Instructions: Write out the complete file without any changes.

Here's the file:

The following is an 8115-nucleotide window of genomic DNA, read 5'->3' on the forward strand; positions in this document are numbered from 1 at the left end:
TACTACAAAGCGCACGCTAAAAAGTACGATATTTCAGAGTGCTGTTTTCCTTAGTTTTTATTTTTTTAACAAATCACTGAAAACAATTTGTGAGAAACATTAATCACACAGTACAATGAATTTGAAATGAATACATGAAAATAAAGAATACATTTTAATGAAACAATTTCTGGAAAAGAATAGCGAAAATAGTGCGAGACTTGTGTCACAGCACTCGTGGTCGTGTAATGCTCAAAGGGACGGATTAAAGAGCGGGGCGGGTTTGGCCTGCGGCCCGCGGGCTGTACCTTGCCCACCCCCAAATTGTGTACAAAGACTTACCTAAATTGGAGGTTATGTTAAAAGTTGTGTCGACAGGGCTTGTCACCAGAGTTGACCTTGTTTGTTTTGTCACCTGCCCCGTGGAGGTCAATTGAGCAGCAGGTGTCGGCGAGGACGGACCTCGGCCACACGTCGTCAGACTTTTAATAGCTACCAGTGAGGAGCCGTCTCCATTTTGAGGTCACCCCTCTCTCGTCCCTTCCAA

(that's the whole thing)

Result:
The following is an 8115-nucleotide window of genomic DNA, read 5'->3' on the forward strand; positions in this document are numbered from 1 at the left end:
TACTACAAAGCGCACGCTAAAAAGTACGATATTTCAGAGTGCTGTTTTCCTTAGTTTTTATTTTTTTAACAAATCACTGAAAACAATTTGTGAGAAACATTAATCACACAGTACAATGAATTTGAAATGAATACATGAAAATAAAGAATACATTTTAATGAAACAATTTCTGGAAAAGAATAGCGAAAATAGTGCGAGACTTGTGTCACAGCACTCGTGGTCGTGTAATGCTCAAAGGGACGGATTAAAGAGCGGGGCGGGTTTGGCCTGCGGCCCGCGGGCTGTACCTTGCCCACCCCCAAATTGTGTACAAAGACTTACCTAAATTGGAGGTTATGTTAAAAGTTGTGTCGACAGGGCTTGTCACCAGAGTTGACCTTGTTTGTTTTGTCACCTGCCCCGTGGAGGTCAATTGAGCAGCAGGTGTCGGCGAGGACGGACCTCGGCCACACGTCGTCAGACTTTTAATAGCTACCAGTGAGGAGCCGTCTCCATTTTGAGGTCACCCCTCTCTCGTCCCTTCCAA